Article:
Mathematics teacher educators’ (MTEs’) questions support prospective teachers’ (PTs’) development of pedagogical routines (Kazemi, 2016) and deepen professional thought (Olsher & Kantor, 2012). Although teacher educators assume initiating discussions with questions supports PTs’ “curiosity and inquiry” (Dillon, 1980, p. 17), questions can provoke frustration (Olsher & Kantor, 2012) and dampen discussions (Dillon, 1984). Ambiguity in outcomes of MTE questions suggests a need for inquiry into MTEs’ experiences using questions to initiate pedagogical conversations. We examined MTEs’ experiences posing questions to engage PTs in discussions focused on mathematics teaching to address the question: How do MTEs use questions with relational intent to build discussions?
Like Guilfoyle et al., (1997), we are critical friends who share perspectives and interest in teaching about teaching (Loughran, 2006). In our mathematics methods courses, we use questions to motivate discussions but remain unsatisfied by the results. We share a commitment to improving our relational teacher education practice (Kitchen, 2005) and derive our practice from the principles of constructivist teaching (Steffe & D’Ambrosio, 1995). Central to our view of constructivist teaching is the construction of models from evidence of PTs’ conceptions of mathematics teaching and learning. Models are then used to inform our instructional activities. We assume MTEs use questioning and discussions in instructional activities to support PTs’ development of conceptions of mathematics teaching and learning. Discussions are central learning tools in constructivist teaching that involve gaining perspective on one’s ideas through the corroboration of others (von Glasersfeld, 1995). Openness and sense making in discussions allow community members to be corroborators and motivate the construction of new concepts.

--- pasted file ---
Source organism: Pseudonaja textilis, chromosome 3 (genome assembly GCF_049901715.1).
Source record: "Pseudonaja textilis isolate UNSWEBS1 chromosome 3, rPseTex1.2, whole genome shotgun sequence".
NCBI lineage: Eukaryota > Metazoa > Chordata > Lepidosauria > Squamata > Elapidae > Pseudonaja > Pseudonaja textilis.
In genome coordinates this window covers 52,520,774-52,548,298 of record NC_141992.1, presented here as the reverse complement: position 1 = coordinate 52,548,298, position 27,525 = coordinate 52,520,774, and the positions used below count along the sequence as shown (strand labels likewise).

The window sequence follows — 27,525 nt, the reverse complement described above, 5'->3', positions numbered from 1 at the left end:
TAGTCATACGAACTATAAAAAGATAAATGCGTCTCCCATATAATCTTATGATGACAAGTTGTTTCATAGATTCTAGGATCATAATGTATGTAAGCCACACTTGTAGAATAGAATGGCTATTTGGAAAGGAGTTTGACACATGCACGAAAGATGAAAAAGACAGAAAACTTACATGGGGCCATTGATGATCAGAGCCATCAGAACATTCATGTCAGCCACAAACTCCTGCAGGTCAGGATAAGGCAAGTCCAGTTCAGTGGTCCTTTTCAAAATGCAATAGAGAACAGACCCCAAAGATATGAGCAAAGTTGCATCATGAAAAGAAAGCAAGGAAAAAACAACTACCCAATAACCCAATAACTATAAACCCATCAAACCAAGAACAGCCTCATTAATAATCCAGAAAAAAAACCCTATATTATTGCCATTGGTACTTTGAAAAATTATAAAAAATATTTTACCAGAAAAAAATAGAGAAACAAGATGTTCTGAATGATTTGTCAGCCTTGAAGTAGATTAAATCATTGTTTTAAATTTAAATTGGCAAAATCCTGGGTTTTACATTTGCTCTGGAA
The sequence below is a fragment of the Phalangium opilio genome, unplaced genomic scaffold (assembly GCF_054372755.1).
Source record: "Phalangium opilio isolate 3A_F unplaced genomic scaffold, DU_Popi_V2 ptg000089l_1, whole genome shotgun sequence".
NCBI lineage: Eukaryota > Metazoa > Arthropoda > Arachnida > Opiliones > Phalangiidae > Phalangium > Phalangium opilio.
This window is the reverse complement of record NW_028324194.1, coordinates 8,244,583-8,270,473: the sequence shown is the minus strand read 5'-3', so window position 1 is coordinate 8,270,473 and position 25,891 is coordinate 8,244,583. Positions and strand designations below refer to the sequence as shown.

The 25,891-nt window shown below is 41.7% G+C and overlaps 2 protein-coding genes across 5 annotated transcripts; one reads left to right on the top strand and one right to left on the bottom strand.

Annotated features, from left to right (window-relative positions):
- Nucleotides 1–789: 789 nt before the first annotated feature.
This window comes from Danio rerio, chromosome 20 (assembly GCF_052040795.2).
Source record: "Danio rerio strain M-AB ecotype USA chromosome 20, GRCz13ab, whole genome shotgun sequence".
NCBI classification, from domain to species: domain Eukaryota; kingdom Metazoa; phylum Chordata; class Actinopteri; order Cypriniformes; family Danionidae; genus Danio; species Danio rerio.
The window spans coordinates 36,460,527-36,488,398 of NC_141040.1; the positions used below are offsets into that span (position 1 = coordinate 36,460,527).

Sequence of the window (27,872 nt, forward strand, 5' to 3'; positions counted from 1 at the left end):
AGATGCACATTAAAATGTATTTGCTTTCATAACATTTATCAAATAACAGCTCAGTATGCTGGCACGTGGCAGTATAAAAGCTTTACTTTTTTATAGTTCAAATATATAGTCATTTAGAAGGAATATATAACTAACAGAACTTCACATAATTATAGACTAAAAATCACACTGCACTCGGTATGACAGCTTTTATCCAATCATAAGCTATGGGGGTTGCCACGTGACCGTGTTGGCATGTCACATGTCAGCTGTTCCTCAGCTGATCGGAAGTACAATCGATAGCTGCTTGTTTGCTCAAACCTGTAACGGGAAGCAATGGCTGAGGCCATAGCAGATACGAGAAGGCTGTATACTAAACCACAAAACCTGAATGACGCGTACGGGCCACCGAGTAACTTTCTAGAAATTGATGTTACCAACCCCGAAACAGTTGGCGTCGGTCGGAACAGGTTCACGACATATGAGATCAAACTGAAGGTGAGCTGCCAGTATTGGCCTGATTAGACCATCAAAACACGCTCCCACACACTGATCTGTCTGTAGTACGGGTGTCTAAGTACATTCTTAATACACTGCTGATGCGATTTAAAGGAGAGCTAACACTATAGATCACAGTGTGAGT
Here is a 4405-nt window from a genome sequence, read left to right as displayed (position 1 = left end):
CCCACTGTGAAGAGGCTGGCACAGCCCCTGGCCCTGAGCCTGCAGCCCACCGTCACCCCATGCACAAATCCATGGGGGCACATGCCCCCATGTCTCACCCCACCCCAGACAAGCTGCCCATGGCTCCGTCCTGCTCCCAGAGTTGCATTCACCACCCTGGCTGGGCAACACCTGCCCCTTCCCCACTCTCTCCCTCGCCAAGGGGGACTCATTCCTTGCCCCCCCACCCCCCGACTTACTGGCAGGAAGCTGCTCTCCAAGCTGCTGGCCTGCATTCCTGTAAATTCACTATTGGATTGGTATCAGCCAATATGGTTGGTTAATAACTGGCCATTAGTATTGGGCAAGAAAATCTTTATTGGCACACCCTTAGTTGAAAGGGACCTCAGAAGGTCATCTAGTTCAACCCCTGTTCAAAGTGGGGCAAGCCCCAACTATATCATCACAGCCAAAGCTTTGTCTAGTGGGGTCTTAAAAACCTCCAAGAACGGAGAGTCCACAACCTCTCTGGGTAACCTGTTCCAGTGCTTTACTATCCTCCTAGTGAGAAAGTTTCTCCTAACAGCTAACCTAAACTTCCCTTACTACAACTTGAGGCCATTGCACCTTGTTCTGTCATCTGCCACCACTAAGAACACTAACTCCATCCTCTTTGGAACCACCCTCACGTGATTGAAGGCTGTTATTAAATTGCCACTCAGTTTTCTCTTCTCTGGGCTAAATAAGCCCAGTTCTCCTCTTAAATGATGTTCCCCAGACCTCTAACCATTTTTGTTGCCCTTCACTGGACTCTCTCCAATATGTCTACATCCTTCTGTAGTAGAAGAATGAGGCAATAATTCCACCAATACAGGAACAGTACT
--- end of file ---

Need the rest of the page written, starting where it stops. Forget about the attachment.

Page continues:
Our different institutional contexts provide diversity in our critical friendship (Guilfoyle et al., 1997). Signe and Susan work with elementary PTs but at a research-focused university and a teaching-focused university respectively. Alyson works with secondary mathematics PTs at a university transitioning from teaching-focused to research-focused. Signe is committed to mentoring faculty and graduate students to support belongingness in the mathematics education community. In this work, relational teacher education and constructivist teaching are used to develop her identities (Newberry, 2014) as a professor and mathematics teacher educator. She works to find ways to legitimize self-based methodologies in mathematics education, particularly self-study of MTE practice. Susan is committed to professional development work in India. She works with a quality improvement team to create self-assessment culture in schools. Susan’s reflective practice across cultural contexts of India and the US informs conscious decision- making in her teaching and collegial collaborations. Alyson has extensive teaching experience in urban public schools. She is committed to supporting mathematics teachers’ development of effective practices, but recognizes that her constructivist teaching goals are often constrained by her attention to policy structures in K-12 educational settings.